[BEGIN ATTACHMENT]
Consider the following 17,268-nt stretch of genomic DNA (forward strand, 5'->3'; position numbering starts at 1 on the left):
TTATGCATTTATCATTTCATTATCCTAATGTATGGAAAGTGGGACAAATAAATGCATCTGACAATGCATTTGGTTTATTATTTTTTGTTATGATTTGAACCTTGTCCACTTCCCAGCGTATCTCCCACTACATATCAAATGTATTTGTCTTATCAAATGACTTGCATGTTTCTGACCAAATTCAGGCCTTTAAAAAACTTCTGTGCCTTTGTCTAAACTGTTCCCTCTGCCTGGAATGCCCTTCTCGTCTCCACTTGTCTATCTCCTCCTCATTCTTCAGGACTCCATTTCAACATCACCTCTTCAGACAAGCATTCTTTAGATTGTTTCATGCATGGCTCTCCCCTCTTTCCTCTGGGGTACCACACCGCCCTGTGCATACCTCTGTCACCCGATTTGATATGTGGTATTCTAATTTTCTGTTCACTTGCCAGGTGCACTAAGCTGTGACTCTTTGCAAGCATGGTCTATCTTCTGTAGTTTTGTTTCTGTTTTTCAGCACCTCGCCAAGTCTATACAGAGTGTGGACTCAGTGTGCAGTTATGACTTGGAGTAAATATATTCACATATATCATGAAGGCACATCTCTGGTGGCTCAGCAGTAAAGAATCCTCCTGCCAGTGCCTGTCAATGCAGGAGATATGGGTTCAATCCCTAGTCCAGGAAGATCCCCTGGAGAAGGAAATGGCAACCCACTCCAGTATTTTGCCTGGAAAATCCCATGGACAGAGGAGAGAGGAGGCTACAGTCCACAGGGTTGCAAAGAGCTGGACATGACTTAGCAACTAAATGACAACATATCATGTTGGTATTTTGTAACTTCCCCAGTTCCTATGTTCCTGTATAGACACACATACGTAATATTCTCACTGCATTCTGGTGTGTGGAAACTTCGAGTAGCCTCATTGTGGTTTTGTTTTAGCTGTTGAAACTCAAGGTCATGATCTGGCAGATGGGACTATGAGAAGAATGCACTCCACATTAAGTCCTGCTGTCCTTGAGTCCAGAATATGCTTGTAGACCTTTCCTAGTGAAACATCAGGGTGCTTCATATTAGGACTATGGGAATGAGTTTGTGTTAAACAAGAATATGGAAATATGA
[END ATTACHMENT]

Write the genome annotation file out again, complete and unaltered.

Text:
Consider the following 17,268-nt stretch of genomic DNA (forward strand, 5'->3'; position numbering starts at 1 on the left):
TTATGCATTTATCATTTCATTATCCTAATGTATGGAAAGTGGGACAAATAAATGCATCTGACAATGCATTTGGTTTATTATTTTTTGTTATGATTTGAACCTTGTCCACTTCCCAGCGTATCTCCCACTACATATCAAATGTATTTGTCTTATCAAATGACTTGCATGTTTCTGACCAAATTCAGGCCTTTAAAAAACTTCTGTGCCTTTGTCTAAACTGTTCCCTCTGCCTGGAATGCCCTTCTCGTCTCCACTTGTCTATCTCCTCCTCATTCTTCAGGACTCCATTTCAACATCACCTCTTCAGACAAGCATTCTTTAGATTGTTTCATGCATGGCTCTCCCCTCTTTCCTCTGGGGTACCACACCGCCCTGTGCATACCTCTGTCACCCGATTTGATATGTGGTATTCTAATTTTCTGTTCACTTGCCAGGTGCACTAAGCTGTGACTCTTTGCAAGCATGGTCTATCTTCTGTAGTTTTGTTTCTGTTTTTCAGCACCTCGCCAAGTCTATACAGAGTGTGGACTCAGTGTGCAGTTATGACTTGGAGTAAATATATTCACATATATCATGAAGGCACATCTCTGGTGGCTCAGCAGTAAAGAATCCTCCTGCCAGTGCCTGTCAATGCAGGAGATATGGGTTCAATCCCTAGTCCAGGAAGATCCCCTGGAGAAGGAAATGGCAACCCACTCCAGTATTTTGCCTGGAAAATCCCATGGACAGAGGAGAGAGGAGGCTACAGTCCACAGGGTTGCAAAGAGCTGGACATGACTTAGCAACTAAATGACAACATATCATGTTGGTATTTTGTAACTTCCCCAGTTCCTATGTTCCTGTATAGACACACATACGTAATATTCTCACTGCATTCTGGTGTGTGGAAACTTCGAGTAGCCTCATTGTGGTTTTGTTTTAGCTGTTGAAACTCAAGGTCATGATCTGGCAGATGGGACTATGAGAAGAATGCACTCCACATTAAGTCCTGCTGTCCTTGAGTCCAGAATATGCTTGTAGACCTTTCCTAGTGAAACATCAGGGTGCTTCATATTAGGACTATGGGAATGAGTTTGTGTTAAACAAGAATATGGAAATATGA